Unless you had been living under a rock, you couldn’t help but feel the creep of South Africa’s Townships latest musical export. During the global shutdown the sound, which began as a slow creep through the African diaspora, steamrolled its way into the consciousness of the masses, generating column inches in mainstream publications around the world. What we do know is that the Amapiano (Zulu for ‘the piano’) origin story is up for grabs and unlike house music it’s distinct, yet strangely familiar, laid-back sound is for groovers who don’t want to sweat.
You might ask how a Township music, industry insiders wrote off as a fad, swept the globe. With limited finances, like other newer underground electronic music forms, artists and producers made use of the technologies they had access to. Let the disruption begin. Online file sharing hosts like Whatsapp supported wide distribution networks and social platforms were readily available tools for the promotion of diy music videos clips via mobile phone; with many songs blowing after going viral. The technology shone a light on the dances, fashion and lifestyles (lived and aspired to) associated with the music; fans were sold and bought into the Amapiano movement. Key releases made the industry pay attention.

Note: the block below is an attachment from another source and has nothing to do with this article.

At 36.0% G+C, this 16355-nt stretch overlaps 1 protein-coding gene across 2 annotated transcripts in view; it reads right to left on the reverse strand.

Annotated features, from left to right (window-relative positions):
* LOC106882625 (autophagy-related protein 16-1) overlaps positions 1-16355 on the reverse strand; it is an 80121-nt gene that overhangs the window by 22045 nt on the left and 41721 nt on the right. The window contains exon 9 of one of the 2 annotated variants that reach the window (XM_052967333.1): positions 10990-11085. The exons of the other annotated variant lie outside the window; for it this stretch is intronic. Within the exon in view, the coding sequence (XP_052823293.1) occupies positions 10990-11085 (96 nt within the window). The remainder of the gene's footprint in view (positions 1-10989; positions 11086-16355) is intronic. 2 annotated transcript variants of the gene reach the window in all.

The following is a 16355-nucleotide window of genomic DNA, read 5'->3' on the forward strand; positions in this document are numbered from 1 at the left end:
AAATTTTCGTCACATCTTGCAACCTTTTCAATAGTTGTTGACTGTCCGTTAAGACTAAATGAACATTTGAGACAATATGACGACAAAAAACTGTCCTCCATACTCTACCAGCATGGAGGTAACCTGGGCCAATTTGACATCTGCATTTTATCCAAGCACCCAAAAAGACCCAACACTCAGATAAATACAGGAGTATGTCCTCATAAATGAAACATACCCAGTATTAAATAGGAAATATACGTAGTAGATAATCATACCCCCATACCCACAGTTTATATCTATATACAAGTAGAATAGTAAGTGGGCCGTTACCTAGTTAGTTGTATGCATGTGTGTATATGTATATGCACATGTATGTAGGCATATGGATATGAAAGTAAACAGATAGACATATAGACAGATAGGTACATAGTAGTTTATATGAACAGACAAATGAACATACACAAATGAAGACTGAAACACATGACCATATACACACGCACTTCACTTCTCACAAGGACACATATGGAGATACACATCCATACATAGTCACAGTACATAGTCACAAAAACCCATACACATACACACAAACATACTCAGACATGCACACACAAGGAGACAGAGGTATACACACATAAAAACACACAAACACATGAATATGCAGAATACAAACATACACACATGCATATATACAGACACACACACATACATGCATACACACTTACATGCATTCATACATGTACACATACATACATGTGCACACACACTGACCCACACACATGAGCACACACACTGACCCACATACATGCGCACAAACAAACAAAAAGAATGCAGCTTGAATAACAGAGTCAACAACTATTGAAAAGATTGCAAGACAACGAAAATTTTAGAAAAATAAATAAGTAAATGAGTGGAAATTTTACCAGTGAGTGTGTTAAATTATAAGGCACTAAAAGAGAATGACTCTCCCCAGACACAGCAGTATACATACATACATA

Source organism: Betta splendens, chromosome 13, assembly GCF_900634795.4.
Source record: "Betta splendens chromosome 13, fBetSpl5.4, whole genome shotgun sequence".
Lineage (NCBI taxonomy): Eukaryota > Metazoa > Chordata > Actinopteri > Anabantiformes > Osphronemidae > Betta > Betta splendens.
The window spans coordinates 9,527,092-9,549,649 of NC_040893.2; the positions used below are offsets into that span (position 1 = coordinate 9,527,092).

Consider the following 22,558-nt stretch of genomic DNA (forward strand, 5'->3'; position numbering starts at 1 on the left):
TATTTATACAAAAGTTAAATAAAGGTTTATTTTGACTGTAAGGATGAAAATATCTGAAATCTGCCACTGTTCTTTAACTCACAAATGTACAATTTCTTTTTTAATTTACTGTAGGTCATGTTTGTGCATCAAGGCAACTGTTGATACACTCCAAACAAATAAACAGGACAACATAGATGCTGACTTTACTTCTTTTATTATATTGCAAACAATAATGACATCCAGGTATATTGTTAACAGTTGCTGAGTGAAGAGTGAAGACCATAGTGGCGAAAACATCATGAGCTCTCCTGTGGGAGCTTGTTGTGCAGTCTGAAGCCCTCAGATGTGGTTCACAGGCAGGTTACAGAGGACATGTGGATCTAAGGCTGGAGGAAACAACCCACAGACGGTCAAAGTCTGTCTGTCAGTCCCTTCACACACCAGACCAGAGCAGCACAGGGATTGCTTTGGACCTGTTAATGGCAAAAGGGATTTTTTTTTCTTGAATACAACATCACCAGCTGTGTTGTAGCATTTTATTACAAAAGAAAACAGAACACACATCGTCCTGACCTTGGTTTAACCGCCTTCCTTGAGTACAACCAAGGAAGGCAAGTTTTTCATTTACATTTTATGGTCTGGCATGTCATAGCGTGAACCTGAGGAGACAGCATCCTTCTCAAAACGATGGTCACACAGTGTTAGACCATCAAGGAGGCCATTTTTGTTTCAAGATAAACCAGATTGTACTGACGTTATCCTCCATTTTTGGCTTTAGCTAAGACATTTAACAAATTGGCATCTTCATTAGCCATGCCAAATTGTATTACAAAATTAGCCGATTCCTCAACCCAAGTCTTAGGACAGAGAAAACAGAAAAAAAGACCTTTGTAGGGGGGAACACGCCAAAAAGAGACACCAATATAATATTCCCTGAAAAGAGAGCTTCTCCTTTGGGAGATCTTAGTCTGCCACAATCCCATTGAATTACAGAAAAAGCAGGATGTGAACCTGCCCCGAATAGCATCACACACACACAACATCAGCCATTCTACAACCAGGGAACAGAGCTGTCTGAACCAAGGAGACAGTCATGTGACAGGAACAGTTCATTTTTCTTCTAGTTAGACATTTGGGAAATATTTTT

With its deep house sensibilities, Kwaito swag, jazz infused synth lines and diBacardi percussive elements Ama’s slower tempo and at times kick free ride have enabled the sound to fit into the more familiar pre-existing scenes of hip hop, dance hall, afro beat, and r&b like a long lost cousin. This familiarity is a part of its power as it appeals to the listener’s imagination through nostalgic references connected to memories, enabling it to penetrate more than the ‘house crowd’ abroad. Now we mention the house fraternity we would be remis to overlook recent heated debates on social media regarding the tempo the music is played at and whether the new sound would be stripped of its component elements by other genres such as UK Funky and Afro Beats before it has had the opportunity to fully establish itself. It’s too early to call, but what is evident is that around the world there will be a scene for the purist and one for those that adapt/co-opt the sound to suit their existing musical landscape. In the UK there are already cries of Ama Funky, Funky piano and Ama UK.
Wherever you sit in the debate there’s a fine line between appropriation and adoption. Tip your hat to the originators, and as the world opens, let’s get ready to ride ‘The Yano’ wave.
Sundays 2pm BST | 3pm CAT tune in to the AMA international, the world’s first international Amapiano radio show, hosted by AMA taste maker Da Kruk and documentarian Paper Cutt. Peep his Amapiano documentary Shaya!
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